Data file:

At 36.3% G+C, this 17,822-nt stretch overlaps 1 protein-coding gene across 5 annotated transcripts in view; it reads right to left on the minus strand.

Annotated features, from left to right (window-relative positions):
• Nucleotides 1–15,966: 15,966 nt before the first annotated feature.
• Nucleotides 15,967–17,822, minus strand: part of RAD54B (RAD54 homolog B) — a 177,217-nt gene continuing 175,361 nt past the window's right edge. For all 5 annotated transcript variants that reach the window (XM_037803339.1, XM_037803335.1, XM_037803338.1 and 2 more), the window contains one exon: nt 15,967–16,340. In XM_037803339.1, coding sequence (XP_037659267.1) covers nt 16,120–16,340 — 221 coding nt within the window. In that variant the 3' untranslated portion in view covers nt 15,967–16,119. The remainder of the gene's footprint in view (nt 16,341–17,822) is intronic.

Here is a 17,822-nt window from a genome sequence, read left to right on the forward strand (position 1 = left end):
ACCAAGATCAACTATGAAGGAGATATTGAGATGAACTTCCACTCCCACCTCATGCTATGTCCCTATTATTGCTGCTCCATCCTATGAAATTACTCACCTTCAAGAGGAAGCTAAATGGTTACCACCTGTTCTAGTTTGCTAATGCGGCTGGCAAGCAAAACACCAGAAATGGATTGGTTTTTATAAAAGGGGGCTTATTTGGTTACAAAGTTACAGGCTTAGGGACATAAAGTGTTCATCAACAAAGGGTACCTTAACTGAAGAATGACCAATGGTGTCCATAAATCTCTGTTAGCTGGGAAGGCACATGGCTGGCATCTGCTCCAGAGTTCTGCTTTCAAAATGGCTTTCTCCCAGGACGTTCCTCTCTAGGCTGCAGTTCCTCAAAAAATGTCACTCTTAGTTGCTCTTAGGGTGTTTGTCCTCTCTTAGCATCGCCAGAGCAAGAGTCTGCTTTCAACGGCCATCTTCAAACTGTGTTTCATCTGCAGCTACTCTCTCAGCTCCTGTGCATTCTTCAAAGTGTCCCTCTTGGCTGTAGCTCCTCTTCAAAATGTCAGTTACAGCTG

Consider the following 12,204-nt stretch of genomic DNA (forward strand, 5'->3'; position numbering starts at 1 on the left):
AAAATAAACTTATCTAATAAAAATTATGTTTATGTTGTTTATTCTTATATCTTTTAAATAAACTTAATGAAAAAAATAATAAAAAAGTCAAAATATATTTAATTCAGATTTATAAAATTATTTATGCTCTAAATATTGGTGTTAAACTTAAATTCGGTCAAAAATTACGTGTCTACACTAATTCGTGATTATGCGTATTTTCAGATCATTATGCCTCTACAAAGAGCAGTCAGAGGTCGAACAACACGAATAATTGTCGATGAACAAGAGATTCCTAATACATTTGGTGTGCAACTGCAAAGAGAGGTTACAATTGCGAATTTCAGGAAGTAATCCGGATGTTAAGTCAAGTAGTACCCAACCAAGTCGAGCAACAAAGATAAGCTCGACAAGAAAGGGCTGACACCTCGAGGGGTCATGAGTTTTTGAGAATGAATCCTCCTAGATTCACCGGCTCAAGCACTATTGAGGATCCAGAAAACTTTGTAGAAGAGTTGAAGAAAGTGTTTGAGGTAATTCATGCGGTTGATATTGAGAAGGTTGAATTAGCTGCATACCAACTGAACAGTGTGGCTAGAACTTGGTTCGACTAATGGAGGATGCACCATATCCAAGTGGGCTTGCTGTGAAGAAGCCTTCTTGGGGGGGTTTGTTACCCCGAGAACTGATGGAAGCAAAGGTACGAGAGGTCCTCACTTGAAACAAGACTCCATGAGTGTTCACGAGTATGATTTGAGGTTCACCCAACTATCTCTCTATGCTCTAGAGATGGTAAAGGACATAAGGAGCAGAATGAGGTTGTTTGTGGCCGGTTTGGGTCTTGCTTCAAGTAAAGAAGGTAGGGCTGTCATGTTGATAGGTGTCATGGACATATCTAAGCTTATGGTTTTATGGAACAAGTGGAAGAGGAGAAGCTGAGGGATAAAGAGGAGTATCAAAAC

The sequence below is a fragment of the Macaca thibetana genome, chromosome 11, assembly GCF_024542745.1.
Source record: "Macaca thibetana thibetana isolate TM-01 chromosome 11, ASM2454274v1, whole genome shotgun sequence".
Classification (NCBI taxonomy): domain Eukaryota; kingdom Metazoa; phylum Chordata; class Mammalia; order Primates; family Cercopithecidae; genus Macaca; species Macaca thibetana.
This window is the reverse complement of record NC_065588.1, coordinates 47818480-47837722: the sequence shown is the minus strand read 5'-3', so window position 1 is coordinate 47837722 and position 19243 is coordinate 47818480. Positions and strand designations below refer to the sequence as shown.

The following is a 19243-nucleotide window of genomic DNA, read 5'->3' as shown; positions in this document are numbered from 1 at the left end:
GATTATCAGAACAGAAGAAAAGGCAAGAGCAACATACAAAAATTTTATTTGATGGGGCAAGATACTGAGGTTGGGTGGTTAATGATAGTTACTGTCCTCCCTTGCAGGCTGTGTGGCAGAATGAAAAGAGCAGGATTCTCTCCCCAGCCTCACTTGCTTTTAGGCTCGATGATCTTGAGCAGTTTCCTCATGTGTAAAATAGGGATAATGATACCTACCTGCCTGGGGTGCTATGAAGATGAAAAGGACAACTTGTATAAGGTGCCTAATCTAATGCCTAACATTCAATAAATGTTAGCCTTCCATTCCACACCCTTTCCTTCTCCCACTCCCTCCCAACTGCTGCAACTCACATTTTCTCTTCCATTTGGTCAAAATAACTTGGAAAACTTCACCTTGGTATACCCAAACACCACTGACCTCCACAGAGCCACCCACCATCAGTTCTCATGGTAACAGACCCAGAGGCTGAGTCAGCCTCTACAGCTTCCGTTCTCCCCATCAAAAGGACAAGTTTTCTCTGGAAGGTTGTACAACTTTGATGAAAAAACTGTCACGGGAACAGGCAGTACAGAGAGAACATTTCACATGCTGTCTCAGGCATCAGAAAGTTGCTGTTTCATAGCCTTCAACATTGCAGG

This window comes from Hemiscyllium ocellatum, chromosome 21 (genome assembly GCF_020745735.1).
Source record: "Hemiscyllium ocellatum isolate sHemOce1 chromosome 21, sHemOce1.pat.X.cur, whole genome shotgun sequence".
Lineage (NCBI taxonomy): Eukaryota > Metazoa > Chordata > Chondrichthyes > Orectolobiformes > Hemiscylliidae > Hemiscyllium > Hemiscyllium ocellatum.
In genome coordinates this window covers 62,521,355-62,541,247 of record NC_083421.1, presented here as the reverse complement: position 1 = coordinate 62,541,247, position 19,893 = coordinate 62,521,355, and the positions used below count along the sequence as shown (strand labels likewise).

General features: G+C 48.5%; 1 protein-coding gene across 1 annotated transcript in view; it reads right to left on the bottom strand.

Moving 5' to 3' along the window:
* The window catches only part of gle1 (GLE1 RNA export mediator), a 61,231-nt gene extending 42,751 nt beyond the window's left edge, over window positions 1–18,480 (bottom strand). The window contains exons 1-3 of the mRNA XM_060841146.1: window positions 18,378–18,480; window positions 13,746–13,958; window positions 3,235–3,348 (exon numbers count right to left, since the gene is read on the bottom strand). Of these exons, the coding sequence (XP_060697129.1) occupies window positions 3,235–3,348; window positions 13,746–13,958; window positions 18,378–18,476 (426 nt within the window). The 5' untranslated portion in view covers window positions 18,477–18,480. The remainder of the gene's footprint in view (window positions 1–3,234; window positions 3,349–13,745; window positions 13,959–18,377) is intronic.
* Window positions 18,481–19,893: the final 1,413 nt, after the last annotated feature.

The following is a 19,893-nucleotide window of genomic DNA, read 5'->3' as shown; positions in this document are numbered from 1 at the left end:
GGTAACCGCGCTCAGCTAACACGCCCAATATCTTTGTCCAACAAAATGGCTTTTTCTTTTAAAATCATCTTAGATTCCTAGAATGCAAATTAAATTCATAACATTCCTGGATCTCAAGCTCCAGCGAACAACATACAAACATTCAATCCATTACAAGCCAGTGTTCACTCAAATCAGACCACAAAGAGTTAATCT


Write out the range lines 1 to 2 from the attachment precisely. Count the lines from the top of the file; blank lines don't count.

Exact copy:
At 36.3% G+C, this 17,822-nt stretch overlaps 1 protein-coding gene across 5 annotated transcripts in view; it reads right to left on the minus strand.

Annotated features, from left to right (window-relative positions):